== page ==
Following on from the announcement of our Award winners, we thought it would be useful to reiterate the process that we go through to decide our nominees and eventual winners.
Firstly, we are only considering the year just gone. Prior awards are not taken into account, as a rule. However if one player is plainly monopolising an award over several years, as would in the past have been the case for perhaps Brett Caswell, Andy Gould, then they will be excluded from the selection. This will be explained to that player.
Secondly, we are very much guided by The Judo Code:
Fairplay – be a good sport, encourage equality, don’t stand for bullying.
Respect – show good manners to your Coach and each other, always be polite, follow judo etiquette in the dojo – bow when you go onto and leave the mat, bow to your Coach at the beginning and the end of the session, bow to your partner at the start and end of each practice.
Hygiene – pay attention to personal cleanliness, keep fingernails short and clean, wear clean clothing, no footwear on the mat, wear zori (flip flops) off the mat.
Self-discipline – work hard, listen to instructions, be punctual, don’t miss lessons.
Friendship – be a good friend, welcome newcomers, be helpful and kind.
Looking back, it is useful to note that in previous years, some players who you may have thought would have been a shoe-in for an awards perhaps because of judo prowess or competition success, have failed to win, because they have fallen down in other areas – usually Respect or Self-discipline. General behaviour and attitude on the mat is just as – if not more – important than being able to score a perfect Ippon every time. Competitiveness is good; so is the ability to lose gracefully. Consideration for your training partners means that you will still have training partners next week. Some of the afore mentioned players have fallen in this category!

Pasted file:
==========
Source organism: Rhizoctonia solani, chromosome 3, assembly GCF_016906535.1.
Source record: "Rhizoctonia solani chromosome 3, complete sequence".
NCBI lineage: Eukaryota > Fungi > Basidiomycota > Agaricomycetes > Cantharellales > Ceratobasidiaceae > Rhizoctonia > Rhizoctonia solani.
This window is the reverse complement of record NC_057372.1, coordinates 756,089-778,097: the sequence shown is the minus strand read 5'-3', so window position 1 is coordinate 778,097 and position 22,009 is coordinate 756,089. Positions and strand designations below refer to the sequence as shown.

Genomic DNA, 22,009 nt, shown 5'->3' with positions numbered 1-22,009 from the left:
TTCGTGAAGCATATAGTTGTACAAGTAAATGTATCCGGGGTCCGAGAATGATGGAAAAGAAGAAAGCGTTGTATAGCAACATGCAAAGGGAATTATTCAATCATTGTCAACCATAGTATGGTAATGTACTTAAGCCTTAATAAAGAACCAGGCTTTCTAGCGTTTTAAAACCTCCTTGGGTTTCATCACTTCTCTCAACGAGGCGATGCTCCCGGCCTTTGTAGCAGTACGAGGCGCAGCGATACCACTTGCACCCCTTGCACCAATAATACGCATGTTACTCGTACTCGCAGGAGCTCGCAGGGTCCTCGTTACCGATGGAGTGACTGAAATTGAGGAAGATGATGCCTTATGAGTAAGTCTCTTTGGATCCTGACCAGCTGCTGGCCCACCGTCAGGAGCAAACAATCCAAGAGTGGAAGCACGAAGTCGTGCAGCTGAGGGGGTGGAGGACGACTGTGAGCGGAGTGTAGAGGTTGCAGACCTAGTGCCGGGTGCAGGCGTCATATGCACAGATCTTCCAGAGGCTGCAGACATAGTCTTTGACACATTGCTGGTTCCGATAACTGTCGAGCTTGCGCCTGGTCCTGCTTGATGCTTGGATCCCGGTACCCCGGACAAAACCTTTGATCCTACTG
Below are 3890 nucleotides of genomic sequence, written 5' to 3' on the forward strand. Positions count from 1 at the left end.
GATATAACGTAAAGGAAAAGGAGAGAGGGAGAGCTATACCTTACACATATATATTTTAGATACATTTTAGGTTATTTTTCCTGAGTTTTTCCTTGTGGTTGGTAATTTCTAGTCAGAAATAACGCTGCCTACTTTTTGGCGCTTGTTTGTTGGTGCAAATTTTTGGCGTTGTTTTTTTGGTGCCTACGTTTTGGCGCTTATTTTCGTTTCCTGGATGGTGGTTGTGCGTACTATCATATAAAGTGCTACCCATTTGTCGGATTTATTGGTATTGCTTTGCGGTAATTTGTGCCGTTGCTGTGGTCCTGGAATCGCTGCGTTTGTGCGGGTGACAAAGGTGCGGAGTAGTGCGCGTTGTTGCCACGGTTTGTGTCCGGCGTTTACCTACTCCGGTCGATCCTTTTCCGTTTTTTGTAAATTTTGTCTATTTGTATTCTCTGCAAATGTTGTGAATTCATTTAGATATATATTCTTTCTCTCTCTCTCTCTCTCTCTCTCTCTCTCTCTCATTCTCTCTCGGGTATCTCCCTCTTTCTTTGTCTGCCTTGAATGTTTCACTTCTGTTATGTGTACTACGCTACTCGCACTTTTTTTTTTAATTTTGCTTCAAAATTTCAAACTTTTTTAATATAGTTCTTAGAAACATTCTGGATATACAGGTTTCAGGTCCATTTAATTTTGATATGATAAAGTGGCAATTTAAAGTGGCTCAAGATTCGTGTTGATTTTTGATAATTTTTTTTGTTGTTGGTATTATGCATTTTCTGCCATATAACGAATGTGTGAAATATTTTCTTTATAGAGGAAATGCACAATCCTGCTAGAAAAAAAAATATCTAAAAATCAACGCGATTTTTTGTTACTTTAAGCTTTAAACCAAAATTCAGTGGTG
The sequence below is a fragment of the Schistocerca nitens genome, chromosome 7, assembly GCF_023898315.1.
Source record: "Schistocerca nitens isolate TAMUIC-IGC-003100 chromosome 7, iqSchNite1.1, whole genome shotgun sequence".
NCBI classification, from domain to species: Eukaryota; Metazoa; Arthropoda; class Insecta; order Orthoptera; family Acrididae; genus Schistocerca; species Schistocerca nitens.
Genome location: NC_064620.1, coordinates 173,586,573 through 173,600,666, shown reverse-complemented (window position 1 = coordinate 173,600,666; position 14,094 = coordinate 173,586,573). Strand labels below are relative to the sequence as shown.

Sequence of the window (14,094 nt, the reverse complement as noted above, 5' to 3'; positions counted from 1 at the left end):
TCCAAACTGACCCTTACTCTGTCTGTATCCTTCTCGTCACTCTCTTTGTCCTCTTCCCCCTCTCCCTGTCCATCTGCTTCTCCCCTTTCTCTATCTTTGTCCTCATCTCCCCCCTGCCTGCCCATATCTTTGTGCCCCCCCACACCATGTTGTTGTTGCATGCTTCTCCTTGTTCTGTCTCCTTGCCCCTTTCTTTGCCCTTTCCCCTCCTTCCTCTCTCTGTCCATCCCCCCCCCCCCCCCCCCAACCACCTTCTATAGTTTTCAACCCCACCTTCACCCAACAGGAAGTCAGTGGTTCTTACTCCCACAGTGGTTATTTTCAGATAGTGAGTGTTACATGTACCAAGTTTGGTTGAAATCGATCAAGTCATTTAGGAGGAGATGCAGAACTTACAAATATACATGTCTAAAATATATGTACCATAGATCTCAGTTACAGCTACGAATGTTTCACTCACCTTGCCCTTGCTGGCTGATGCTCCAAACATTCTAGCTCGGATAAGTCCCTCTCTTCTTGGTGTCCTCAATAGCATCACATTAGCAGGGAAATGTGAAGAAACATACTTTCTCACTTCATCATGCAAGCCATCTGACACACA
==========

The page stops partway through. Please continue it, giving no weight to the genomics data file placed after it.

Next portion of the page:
Competition success and general judo development is obviously taken into account however, but it is not the be-all and end-all of everything.
For this year, the club coaches reviewed each name on the register in January and nominated their choices. Each nomination had to be backed up with a justification by the nominating coach to the other panel members as to why they felt that person was a suitable recipient.
This year, players were also invited to nominate candidates for consideration in certain categories, again with an explanation as to why they felt that person was worthy. Both the nominations received in this way in fact made it through to the final decision making process, one in fact ending up as a trophy winner.
Some categories were quite oversubscribed – Most Improved for instance had 8 nominations, which we whittled down to 4 names. The final decision in each case was then made on a one person one vote basis.
We are aware that we can not please everyone; indeed, sometimes we are not pleased ourselves when our nominations are rejected. We have sometimes found ourselves advocating for or against our own children, thsoe of fellow coaches, committee members or friends.
The Kiss of Death effect
We have also noticed a bizarre and unexpected side effect of awarding trophies.
There have been many cases over the years when our trophy winners have then promptly quit! Or displayed a marked deterioration in the very elements that originally made them a trophy winner… Why? Is it perhaps because they think they have peaked, cannot achieve any higher things? Do they struggle to maintain that standard, mentally? It is interesting to notice that many top competitors across all sports often expereince this post World or Olympic success.
It does sometimes make us very nervous about awarding a trophy!
Conversely, some of our longest serving and most dedicated players have received very little silverware in recognition of their hard work, but still turn up and support the club and their fellow judoka. Craig Jones and Andy Read would be two perfect examples.
Tony was lucky enough to be nominated for a British Judo Association coach of the year award by our regional development officer last year, partly in recognition of twenty years service to the Club. Whilst it was an unexpected surprise, it is not why Tony gives up a minimum of 7 hours every week – sometimes a lot more – to Judo. In fact, Tony found it quite embarrassing and would not have attended the Awards evening if he had been successful. Jill Brown also found the same when nominated for a Portsmouth News Coach of the Year Award. It’s not why we do it…
Awards then are a double-edged sword. If players do have concerns as to why they were unsuccessful, they are quite welcome to ask any of the club coaches areas where they think development is needed to improve.
Some players, a month into 2014, are already emerging as strong contenders for future awards if they can maintain progress they have made during January. Some 2013 winners are already showing signs of slipping back… we are watching…